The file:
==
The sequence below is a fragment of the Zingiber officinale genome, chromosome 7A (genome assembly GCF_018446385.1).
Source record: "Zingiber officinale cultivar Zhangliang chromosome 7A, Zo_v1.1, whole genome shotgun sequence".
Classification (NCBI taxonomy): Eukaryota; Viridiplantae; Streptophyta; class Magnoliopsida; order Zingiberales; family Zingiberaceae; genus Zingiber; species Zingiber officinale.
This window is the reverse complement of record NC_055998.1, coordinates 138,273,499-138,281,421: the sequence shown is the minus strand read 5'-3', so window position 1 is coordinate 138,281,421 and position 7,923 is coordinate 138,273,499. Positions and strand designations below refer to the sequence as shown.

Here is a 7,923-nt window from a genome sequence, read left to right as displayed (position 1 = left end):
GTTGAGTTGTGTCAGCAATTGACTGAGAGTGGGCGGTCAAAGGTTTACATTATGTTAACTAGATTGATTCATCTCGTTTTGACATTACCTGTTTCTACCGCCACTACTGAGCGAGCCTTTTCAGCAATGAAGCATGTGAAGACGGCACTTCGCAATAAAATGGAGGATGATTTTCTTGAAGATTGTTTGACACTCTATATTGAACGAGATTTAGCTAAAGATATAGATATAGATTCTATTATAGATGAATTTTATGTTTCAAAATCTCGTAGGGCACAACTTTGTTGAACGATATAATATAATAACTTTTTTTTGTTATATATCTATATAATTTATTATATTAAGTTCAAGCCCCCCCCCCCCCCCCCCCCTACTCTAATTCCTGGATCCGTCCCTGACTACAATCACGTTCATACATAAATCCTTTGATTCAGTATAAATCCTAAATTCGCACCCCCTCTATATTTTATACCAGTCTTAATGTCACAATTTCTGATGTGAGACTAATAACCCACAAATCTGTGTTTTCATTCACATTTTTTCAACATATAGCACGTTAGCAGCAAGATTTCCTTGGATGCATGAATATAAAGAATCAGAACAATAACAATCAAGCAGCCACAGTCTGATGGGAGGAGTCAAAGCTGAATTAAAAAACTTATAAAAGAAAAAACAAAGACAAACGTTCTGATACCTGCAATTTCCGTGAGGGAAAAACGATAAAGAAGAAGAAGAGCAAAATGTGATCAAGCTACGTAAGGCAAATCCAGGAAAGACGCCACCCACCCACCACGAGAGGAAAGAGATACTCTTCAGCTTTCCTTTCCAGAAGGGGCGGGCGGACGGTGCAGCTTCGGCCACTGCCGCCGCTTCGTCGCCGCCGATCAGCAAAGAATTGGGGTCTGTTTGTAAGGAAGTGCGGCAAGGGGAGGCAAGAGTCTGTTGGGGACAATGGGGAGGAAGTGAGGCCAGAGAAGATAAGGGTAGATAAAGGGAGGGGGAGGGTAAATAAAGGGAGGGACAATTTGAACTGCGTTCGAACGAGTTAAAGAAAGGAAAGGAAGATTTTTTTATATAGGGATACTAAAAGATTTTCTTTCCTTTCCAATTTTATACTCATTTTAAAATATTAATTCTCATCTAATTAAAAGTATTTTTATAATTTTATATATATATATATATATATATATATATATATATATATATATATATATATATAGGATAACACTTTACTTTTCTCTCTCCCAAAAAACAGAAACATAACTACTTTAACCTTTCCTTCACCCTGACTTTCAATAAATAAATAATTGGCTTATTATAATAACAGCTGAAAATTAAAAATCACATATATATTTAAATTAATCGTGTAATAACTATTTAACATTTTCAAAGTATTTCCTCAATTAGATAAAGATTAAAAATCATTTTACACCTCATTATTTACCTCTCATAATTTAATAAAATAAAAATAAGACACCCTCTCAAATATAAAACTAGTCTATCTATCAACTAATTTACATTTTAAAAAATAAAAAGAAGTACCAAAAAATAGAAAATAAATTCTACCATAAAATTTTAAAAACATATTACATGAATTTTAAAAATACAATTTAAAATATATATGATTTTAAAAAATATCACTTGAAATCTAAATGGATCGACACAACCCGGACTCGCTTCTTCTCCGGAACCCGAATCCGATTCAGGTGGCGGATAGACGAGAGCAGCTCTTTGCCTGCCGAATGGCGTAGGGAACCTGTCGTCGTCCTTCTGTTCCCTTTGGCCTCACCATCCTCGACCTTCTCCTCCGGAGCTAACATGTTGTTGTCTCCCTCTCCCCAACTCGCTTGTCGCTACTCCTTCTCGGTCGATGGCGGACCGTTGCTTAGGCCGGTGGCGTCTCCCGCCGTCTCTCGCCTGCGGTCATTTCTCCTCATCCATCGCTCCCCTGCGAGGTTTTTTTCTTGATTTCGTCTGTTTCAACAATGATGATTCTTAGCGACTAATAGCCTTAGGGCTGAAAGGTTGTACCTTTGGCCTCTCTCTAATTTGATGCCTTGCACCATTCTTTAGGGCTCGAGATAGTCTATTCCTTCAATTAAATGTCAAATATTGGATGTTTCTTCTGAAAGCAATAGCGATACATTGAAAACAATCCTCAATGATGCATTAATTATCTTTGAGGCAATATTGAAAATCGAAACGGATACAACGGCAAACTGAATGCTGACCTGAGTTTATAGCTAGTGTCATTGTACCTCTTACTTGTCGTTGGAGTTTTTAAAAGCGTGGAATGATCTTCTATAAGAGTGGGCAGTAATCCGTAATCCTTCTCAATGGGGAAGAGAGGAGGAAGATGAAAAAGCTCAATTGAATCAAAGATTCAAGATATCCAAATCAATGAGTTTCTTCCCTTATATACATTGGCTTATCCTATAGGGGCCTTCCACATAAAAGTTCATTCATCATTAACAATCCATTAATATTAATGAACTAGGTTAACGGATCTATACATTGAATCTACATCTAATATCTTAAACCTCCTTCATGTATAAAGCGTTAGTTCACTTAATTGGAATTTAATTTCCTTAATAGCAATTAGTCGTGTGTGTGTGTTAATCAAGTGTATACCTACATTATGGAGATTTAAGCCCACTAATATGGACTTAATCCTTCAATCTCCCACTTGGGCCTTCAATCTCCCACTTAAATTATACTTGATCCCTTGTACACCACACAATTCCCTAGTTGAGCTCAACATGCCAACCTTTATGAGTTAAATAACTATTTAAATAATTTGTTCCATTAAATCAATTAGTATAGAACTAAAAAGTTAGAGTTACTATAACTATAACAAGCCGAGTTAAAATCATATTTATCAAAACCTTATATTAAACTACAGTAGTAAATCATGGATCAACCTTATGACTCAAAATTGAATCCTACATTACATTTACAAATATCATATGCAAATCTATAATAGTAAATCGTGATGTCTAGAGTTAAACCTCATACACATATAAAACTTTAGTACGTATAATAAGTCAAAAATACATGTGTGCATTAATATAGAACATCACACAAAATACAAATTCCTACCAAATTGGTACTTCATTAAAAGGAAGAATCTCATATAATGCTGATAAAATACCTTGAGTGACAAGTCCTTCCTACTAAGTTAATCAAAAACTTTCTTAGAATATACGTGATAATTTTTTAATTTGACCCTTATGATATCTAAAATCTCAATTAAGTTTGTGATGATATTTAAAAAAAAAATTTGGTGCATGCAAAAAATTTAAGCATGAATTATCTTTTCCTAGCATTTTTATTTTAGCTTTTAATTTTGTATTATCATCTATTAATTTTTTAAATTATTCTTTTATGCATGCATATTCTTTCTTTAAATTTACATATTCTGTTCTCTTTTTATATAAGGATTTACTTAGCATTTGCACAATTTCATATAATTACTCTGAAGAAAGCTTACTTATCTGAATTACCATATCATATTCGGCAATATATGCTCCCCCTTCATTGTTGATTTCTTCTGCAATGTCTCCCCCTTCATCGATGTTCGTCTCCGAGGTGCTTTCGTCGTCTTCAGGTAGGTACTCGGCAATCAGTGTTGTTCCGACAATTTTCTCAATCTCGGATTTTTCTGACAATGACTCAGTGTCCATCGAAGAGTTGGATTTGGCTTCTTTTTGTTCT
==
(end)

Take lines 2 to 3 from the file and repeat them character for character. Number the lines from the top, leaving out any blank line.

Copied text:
Source record: "Zingiber officinale cultivar Zhangliang chromosome 7A, Zo_v1.1, whole genome shotgun sequence".
Classification (NCBI taxonomy): Eukaryota; Viridiplantae; Streptophyta; class Magnoliopsida; order Zingiberales; family Zingiberaceae; genus Zingiber; species Zingiber officinale.